Taiz has become the latest focus of fighting for supporters of President Abd-Rabbu Mansour Hadi, who was driven into exile in Saudi Arabia by the Houthi fighters. Medical sources said Houthi attacks on the city killed 13 people, including seven children.

    • U.S. needs to take care of its own business

      Nonetheless, we have just about bankrupted ourselves trying.

      We have employed our military abroad more than 70 times since 1945, and also engaged in innumerable instances of not-so-covert CIA interference in the affairs of other sovereign nations.

      The latter include instances of overthrowing democratically elected governments we considered too leftist.

      And the truth is that in none of these instances have we had any long-lasting success in achieving our goals. We have, instead, uselessly wasted an enormous amount of treasure and human lives while creating more and more enemies all over the globe. We have created these enemies because almost all of our high-handed meddling has had unforeseen and unfortunate, often tragic, consequences.

      We now have about 1,000 military bases abroad (the exact figure depends on the number of smaller bases included), well over 300,000 U.S. military personnel deployed abroad, 1.6 million Americans working in defense industries, and the good Lord knows how many working for the CIA and other surveillance/intelligence government agencies and private contractors.

    • Obama’s Secret Elite Interrogation Squad May Not Be So Elite — And Might Be Doomed

      When President Barack Obama took office, he promised to overhaul the nation’s process for interrogating terror suspects. His solution: the High-Value Detainee Interrogation Group, or HIG, a small interagency outfit that would use non-coercive methods and the latest psychological research to interrogate America’s most-wanted terrorists — all behind a veil of secrecy.

    • US interrogation strategy gets scrutiny in Benghazi case

      After a suspected militant was captured last year to face charges for the deadly 2012 attacks on Americans in Benghazi, Libya, he was brought to the U.S. aboard a Navy transport ship on a 13-day trip that his lawyers say could have taken 13 hours by plane.

      Ahmed Abu Khattala faced days of questioning aboard the USS New York from separate teams of American interrogators, part of a two-step process designed to obtain both national security intelligence and evidence usable in a criminal prosecution.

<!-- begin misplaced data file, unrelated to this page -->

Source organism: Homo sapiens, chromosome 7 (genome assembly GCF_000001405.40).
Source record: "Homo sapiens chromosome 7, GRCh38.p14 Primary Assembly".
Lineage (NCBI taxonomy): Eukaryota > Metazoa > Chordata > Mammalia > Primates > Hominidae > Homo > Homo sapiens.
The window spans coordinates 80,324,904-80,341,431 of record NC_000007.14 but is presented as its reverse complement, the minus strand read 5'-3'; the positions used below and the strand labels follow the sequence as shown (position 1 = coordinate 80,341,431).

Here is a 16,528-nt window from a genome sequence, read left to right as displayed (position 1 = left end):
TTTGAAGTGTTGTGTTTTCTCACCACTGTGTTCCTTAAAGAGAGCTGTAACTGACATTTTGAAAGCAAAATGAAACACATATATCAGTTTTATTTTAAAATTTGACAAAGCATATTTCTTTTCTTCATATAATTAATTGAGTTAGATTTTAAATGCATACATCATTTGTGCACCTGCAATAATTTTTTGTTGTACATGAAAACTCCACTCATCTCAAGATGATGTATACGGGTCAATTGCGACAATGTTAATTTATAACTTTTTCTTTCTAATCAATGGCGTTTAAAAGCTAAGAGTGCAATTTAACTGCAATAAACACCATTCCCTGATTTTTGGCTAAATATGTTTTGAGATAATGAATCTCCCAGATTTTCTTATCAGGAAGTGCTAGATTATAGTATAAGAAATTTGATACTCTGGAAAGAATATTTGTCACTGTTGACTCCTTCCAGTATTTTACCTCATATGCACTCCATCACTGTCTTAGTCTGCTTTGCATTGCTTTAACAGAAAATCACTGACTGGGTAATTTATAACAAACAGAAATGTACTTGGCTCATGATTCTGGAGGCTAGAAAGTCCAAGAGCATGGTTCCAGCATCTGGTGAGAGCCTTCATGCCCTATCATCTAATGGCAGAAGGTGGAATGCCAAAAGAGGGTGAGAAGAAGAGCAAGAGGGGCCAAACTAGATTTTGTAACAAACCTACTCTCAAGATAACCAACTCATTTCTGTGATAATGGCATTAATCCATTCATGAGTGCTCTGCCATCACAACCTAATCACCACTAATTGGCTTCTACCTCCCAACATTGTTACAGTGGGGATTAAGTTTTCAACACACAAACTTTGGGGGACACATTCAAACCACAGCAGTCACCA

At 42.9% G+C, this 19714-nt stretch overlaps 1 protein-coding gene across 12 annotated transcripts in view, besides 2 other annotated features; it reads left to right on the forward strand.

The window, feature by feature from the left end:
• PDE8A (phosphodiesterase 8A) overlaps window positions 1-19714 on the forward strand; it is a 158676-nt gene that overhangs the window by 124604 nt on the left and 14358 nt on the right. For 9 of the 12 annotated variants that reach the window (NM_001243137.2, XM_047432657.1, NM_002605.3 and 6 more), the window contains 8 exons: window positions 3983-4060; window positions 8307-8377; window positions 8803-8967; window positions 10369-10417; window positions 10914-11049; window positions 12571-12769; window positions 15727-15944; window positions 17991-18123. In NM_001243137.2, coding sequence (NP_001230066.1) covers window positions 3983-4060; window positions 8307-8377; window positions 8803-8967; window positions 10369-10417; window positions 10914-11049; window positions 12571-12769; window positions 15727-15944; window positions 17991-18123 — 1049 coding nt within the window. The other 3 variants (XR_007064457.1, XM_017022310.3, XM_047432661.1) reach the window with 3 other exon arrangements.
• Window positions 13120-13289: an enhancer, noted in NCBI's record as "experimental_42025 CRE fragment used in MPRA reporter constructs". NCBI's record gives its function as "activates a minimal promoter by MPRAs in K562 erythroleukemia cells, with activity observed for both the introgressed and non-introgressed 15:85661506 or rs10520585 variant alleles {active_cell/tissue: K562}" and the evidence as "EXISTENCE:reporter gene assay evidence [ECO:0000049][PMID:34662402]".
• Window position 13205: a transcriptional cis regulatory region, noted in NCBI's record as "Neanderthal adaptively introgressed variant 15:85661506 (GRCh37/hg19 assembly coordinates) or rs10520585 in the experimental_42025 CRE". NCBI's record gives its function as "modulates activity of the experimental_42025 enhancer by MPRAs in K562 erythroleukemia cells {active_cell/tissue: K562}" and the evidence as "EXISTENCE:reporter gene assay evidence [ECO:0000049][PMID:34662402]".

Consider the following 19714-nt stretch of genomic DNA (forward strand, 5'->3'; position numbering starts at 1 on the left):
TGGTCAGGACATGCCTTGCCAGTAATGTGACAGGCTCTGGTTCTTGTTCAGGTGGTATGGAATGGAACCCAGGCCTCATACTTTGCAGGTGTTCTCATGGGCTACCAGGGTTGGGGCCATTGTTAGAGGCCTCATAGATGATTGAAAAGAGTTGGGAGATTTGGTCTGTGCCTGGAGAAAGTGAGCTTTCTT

• Russia Laughs At U.S. Sanctions Threat

      Russian Foreign Minister Sergey Lavrov, when asked about the implications of the sale, was said to have scoffed at the threat of U.S. sanctions and said they cause no worry for Moscow.

    • Cyanide in waters near China blast site 277 times acceptable level: government report

      Chinese authorities warned that cyanide levels in the waters around the Tianjin Port explosion site had risen to as much as 277 times acceptable levels although they declared that the city’s drinking water was safe.

    • China: Sodium cyanide levels well past limit at Tianjin explosion site

      High levels of dangerous chemicals remain at the site of last week’s deadly chemical warehouse blasts in the northern Chinese city of Tianjin — hundreds of times higher than is safe at one spot — officials said Thursday, signaling that a cleanup has a significant way to go.

      Water tests show high levels of sodium cyanide, an extremely toxic chemical that can kill humans rapidly, at eight locations at the blast site, Ministry of Environmental Protection official Tian Weiyong said.

    • At least 7 dead after old military jet crashes at air show in England

      At least seven people are dead after a vintage military aircraft crashed Saturday on a busy road in southeastern England, police said.

      The Hawker Hunter jet was taking part in an air show at an airport near Shoreham in Sussex.

    • Why The US Turns A Blind Eye To Saudi Arabia’s Troublemaking

      NOTHING gets US Republican Party politicians fired up like Iran.

      In the first televised debate for candidates competing to lead the Republicans in the 2016 presidential election, Scott Walker promised that he’d tear up the Iran nuclear deal on day one of his presidency. Carly Fiorina blamed the country for “most of the evil that is going on in the Middle East.” Mike Huckabee vowed to topple the “terrorist Iranian regime and defeat the evil forces of radical Islam.”

      Oddly, when the candidates complain about the “evil forces of radical Islam” or trouble in the Middle East, they never seem to mention Saudi Arabia.

      Iran’s no democratic paradise. But on many counts, Washington’s Saudi allies are even worse. The Saudi royals crush dissent with an iron fist, spread extremist ideology, and invade their neighbors with impunity.

      Domestically, the Saudi regime oppresses women, religious minorities, and millions of foreign workers. And it brutally represses criticism from human rights activists, prompting condemnation from both Amnesty International and Human Rights Watch.